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Subject: Modding Images of Rulebooks rss

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James Fehr
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I've seen a lot of images of the insides or backs of rulebooks coming through GeekModding lately. My understanding based on previous posts on this topic is that rulebook covers are acceptable to approve, but that by default we should not be approving any other part of the rulebook. Many of the publishers do not want their rulesets made public, but even if they approve their distribution, they should be available in the files section - not photos. Besides which, they make for less than interesting images.

However, most of these recent photos of the insides or backs of rulebooks have been approved by GeekModders (myself not included). Can an admin confirm that these should not be getting through?
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Rik Van Horn
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Backs should be fine as well unless they contain rules.
I've also scanned and cropped setups and parts inventories from rule books.
These are useful without including the actual rules. What limitations exist about rule books I believe, are to keep the actual rules from being published without the creator/owner's consent.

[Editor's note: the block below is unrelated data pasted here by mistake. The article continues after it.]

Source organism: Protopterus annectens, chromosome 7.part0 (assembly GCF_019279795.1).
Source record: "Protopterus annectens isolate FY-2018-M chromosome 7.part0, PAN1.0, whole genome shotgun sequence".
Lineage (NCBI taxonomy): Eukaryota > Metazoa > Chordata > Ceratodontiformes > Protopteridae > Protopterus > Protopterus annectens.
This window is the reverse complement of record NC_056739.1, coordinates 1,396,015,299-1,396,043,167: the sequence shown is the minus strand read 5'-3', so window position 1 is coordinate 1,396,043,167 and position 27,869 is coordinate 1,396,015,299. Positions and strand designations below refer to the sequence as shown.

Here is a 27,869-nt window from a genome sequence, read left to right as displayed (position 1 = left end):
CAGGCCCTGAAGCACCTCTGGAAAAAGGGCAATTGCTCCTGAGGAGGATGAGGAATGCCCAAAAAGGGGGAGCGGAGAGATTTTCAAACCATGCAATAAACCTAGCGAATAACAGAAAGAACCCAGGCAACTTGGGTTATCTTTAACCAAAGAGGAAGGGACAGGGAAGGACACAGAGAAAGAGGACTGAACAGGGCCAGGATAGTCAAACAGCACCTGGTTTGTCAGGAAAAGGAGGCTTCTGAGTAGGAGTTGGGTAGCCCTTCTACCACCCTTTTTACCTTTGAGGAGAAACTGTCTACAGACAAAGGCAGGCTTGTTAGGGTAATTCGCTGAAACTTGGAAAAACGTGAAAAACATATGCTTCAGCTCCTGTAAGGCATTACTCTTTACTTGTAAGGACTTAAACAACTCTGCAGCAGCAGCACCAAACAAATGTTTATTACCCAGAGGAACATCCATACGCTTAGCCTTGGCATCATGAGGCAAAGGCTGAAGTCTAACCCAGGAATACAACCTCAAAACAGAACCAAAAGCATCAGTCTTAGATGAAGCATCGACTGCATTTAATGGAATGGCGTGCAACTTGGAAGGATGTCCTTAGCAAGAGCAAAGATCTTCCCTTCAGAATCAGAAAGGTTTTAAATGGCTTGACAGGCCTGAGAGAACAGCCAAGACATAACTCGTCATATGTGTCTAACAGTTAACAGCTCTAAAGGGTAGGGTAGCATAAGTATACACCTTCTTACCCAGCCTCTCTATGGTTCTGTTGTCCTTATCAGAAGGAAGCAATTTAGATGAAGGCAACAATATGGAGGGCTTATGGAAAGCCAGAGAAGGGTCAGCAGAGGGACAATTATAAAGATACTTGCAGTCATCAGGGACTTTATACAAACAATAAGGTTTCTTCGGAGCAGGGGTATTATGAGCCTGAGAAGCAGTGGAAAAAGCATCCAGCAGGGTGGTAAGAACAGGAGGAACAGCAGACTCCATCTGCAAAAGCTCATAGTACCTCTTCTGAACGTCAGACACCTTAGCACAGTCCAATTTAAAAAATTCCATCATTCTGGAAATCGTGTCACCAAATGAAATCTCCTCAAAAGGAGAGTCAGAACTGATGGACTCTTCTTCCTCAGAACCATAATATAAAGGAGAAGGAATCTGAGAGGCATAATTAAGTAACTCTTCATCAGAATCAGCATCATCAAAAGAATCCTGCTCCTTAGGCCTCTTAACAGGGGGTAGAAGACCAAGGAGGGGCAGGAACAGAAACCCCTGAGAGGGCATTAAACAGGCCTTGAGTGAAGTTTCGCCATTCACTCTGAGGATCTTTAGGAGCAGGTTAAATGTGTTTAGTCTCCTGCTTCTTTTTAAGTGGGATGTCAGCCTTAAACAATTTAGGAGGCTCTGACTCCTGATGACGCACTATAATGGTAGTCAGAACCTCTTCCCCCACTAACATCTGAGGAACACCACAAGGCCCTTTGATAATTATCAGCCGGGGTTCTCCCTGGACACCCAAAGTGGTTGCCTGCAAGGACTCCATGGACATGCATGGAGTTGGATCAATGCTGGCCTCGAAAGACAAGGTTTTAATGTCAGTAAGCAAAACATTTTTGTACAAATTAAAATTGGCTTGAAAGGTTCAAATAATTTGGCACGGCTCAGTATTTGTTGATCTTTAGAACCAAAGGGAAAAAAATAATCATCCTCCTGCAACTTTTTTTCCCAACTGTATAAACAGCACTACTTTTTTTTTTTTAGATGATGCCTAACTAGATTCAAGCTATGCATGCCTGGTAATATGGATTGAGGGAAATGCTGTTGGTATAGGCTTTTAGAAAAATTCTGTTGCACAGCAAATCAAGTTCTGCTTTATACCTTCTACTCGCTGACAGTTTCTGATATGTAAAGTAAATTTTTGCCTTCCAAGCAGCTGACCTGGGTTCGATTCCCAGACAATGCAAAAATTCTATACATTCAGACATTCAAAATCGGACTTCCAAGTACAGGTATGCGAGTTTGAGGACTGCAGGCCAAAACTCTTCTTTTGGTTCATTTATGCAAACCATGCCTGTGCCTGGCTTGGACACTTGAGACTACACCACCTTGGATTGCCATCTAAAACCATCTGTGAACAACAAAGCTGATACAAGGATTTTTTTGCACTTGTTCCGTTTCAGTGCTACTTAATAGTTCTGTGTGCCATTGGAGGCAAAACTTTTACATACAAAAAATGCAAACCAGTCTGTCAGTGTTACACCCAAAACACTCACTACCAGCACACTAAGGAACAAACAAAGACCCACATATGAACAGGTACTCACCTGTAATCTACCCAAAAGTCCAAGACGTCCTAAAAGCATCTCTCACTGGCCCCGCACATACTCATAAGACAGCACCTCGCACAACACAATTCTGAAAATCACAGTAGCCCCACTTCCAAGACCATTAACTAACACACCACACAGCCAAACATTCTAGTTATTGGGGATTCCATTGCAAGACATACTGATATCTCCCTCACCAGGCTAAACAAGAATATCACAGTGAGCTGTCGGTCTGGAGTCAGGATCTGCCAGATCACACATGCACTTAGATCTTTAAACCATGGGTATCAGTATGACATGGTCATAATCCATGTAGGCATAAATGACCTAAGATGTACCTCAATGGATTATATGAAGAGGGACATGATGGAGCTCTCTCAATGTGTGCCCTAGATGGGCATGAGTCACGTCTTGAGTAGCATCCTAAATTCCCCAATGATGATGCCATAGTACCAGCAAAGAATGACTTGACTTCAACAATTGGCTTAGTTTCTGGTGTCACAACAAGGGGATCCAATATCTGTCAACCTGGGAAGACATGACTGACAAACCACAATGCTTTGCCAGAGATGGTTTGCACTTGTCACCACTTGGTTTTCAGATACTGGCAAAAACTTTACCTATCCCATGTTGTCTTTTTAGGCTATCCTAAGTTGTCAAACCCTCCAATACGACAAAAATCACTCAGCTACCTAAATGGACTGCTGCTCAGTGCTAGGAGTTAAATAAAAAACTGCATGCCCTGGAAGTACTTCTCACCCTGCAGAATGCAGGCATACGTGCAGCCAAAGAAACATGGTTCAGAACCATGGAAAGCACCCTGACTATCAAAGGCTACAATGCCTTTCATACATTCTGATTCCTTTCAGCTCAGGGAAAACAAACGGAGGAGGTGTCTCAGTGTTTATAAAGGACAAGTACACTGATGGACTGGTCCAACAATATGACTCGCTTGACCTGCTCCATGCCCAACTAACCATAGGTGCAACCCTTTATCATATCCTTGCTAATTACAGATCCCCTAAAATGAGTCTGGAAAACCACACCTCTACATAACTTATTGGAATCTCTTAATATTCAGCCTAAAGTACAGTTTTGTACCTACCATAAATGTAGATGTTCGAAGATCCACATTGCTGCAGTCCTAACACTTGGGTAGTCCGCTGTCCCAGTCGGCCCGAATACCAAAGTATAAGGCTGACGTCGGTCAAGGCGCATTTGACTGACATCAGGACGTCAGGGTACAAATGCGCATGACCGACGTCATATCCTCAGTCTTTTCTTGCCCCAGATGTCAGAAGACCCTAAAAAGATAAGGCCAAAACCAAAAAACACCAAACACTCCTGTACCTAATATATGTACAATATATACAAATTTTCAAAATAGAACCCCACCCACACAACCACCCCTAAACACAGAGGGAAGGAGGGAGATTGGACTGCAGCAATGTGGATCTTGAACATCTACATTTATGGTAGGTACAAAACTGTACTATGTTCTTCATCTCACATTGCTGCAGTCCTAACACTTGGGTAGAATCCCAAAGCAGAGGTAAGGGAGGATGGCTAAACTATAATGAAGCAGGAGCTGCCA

Rules should always be used in conjunction with common sense when available.
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Randy Cox
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I think all text content like that should be submitted as files only. Not images.
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michael confoy
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Randy Cox wrote:
I think all text content like that should be submitted as files only. Not images.


And if its not available that way? Are you suggesting scanning and using OCR? Have you ever done something like that with a rule book?

The intent is to avoid people scanning rulebooks and posting them. That is a violation of copyright by stealing content. The intent is not to prohibit scanning of covers, backs or similar in a rule book for illustrative purposes (such as ToCs). Moding involves common sense people. Work on not approving images that are so small as to be useless instead.
 
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Wendell
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Pictures of the cover and back page of rulebooks help you identify them, but don't give away enough information to constitute a copyright violation. (Unless there are only 2 pages of rules!) I think this is OK.
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C Lloyd
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wifwendell wrote:
Pictures of the cover and back page of rulebooks help you identify them, but don't give away enough information to constitute a copyright violation. (Unless there are only 2 pages of rules!) I think this is OK.

I completely agree with this. It's more of a "This is what's in the box" picture than a scan of the rules. Now, I'd definitely decline pictures of more than that (say each page, etc), as that should go in the files section. Just my interpretation of course.
 
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Alan Pengelly
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I usually accept front covers and reject back covers, especially when there's no information on the back to indicate to which game it relates to.
(Provided that the images are good enough to be accepted in the first place).
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Conor Sipe